It started like a typical Paige family vacation day: Vicki and Jeremy walking along Kailua Beach with their 7-year-old son, Jaxson. On that late winter day, the weather changed suddenly from sunny to cloudy and dark, then heavy rain poured down.

A hallway leads to teh master bedroom and an enclosed lanai that was added to the house in 1968. Vicki's artwork, inspired by Kailua Beach, hangs beside the hallway entrance and is displayed throughout the house. 

They ran for cover and found shelter beneath the widespread roots of a banyan tree along a public beach access on Kalaheo Avenue. Wiping the rain from their faces while waiting for the storm to pass, they fantasized about what it would be like to live in the house that shared land with this great tree.

The storm passed and their vacation ended. Back home in Los Angeles, a series of devastating events struck the Paige family, including a car accident that left Vicki with possible paralysis in her left leg.

Vicki spends most of her time at home either in the kitchen or on the roof deck, where she enjoys ocean views.

Despite an uncertain future, Jeremy and Vicki knew it was time to live the fantasy they shared beneath the banyan tree.

“I found out this house was for sale, which was sort of amazing as a sign that we should be living our dream, and we jumped in with both feet,” Jeremy says. 

They made an offer on the house and Vicki underwent surgery with hopes of regaining use of her leg. Both were successful. But, before the Paiges could move in, they had to renovate the house. 

Vicki and Jeremy wanted to restore the three-bedroom, three-bath house, built in 1952, to honor the design of its architect, John McAuliffe, who also designed the St. Anthony of Padua Catholic church nearby, on Makawao Street.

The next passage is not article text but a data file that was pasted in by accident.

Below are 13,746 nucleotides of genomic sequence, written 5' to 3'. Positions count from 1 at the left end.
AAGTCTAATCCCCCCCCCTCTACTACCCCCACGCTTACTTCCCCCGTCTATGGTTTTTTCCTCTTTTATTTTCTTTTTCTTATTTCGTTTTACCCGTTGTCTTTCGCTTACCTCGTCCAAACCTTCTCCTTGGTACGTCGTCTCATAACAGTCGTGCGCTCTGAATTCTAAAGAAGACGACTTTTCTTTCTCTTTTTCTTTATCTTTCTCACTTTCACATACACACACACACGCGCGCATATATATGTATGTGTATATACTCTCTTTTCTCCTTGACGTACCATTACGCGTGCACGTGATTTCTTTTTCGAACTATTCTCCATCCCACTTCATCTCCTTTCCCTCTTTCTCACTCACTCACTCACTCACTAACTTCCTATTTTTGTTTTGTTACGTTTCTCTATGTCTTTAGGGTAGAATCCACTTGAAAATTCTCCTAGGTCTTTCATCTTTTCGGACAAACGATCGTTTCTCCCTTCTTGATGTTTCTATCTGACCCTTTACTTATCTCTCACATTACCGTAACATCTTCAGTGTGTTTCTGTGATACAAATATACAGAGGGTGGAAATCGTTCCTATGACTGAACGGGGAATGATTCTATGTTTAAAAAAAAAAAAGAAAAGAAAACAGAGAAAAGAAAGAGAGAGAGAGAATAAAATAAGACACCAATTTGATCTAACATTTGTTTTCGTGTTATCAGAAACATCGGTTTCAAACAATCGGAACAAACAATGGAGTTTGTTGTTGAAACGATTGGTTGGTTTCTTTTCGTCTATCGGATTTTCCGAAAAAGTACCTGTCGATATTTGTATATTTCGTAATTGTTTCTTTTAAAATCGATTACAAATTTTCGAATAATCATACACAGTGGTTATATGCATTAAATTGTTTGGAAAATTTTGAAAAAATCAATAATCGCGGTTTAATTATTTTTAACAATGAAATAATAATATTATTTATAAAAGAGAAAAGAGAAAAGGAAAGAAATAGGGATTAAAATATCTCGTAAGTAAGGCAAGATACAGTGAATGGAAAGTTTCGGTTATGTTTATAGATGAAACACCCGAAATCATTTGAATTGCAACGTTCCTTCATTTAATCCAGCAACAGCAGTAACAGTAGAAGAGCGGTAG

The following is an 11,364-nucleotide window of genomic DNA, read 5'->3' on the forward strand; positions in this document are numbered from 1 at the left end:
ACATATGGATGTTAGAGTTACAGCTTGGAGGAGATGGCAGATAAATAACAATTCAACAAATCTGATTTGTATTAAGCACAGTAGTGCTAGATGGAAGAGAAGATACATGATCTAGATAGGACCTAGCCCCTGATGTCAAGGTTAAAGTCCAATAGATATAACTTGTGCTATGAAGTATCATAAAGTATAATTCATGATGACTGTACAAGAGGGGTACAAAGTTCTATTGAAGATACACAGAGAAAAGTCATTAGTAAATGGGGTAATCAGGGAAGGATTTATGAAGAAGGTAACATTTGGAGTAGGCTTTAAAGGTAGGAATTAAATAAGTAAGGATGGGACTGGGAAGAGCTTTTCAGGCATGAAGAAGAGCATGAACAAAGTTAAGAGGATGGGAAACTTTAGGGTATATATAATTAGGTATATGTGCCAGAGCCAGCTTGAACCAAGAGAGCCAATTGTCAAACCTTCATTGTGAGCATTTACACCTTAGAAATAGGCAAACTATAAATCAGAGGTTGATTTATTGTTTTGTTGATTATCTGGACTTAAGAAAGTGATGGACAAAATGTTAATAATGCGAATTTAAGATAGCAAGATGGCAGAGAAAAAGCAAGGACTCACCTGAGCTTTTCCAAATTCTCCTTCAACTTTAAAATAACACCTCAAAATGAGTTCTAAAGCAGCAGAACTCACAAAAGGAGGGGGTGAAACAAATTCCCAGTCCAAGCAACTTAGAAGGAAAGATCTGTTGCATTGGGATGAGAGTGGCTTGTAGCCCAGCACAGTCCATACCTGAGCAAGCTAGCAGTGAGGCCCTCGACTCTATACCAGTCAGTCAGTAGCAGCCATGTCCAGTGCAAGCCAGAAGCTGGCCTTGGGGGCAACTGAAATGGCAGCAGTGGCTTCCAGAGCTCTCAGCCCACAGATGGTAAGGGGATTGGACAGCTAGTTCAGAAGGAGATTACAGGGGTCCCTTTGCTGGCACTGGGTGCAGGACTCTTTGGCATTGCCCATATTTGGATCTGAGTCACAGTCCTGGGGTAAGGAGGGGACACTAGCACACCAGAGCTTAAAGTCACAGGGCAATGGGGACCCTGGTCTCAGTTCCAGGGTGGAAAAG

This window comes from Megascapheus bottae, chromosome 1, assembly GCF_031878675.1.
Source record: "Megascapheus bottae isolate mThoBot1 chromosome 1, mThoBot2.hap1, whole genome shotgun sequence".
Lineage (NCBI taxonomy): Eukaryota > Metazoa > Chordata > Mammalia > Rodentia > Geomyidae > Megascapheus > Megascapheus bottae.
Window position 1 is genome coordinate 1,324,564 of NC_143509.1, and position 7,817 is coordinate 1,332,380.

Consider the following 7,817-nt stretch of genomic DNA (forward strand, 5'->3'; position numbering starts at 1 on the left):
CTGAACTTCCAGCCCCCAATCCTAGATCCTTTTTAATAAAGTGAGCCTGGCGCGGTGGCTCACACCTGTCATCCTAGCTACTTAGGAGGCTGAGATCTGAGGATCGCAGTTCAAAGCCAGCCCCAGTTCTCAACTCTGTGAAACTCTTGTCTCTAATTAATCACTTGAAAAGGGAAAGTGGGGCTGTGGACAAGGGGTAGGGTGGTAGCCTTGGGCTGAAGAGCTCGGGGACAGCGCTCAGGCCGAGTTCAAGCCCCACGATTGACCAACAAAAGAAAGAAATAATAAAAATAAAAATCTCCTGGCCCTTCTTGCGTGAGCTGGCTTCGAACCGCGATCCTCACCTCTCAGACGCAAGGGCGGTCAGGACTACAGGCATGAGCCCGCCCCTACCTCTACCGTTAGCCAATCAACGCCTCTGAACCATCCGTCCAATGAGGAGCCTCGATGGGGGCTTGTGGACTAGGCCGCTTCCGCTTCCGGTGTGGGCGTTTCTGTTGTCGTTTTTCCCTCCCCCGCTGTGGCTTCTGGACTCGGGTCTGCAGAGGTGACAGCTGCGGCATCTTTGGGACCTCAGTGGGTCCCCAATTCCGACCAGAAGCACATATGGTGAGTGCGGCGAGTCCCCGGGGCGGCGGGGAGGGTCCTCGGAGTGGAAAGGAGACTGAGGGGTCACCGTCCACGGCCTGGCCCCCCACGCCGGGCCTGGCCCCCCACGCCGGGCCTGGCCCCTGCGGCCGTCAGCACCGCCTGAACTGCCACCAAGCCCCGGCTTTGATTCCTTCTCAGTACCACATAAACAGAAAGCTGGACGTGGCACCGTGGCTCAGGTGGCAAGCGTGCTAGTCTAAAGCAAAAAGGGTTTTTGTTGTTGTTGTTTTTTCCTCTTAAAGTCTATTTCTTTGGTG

“The house is a classic beach house that needed some tender love and care, and we wanted to bring it back to its full potential,” Jeremy says. “We went room by room and completely overhauled them.”

The ceiling, covered in soot from the fireplace and dust from years of neglect, was cleaned, sanded and treated with teak oil to reveal beautiful mahogany planks. Planks damaged by termites were replaced with new mahogany purchased from Hardware Hawaii. 

The dining area and kitchen are connected to the living room in an open floor plan. The kitchen was remodeled with countertops from Selective Stone and cabinets from Golden Cabinets.

“It’s the most beautiful mahogany wood,” Vicki says. 

The floors were broken mustard-color tile, which the Paiges replaced with bamboo flooring. They removed the tinted film covering every window, including the two skylights, to allow natural light to stream in to what had been a dark interior. They added French doors to the front entrance for a more inviting welcome to their home, and painted the interior’s dark wood paneling white.

The enclosed lanai is Vicki's favorite room in the house for its three walls of windows: two to the yard and one connecting to the living room.

“That made a huge difference in the living room,” Jeremy says. “We were able to brighten the whole place up.” An enclosed lanai was added to the house in 1968. The family loves this room for its two walls of windows to the outside, and another wall with sliding windows connecting to the living room. The fourth wall holds the only television in the house.

On the makai side of the house, the master bedroom offers peaceful views of fruit trees in the backyard. One of Vicki's Kailua Beach-inspired works of art hangs on the wall.

“It feels like a house of glass,” Vicki says. “I feel like I’m outside when I’m inside, but it’s bright, clean and beautiful.”

With renovations complete, the family is settled into their Kailua home and they take pride in caring for the banyan tree that can be credited for helping them to discover the house. 

Beach house decor is displayed in every room of the house, including its three remodeled baths.

“I love living in the house,” Jeremy says. “Each day I grow to appreciate the tree more and more. I feel like it’s our job, while we’re here as owners of the house, to take care of the tree. It’s our mission in life. The tree will be here long after we’re all not here. We just want to be its caretaker.” 

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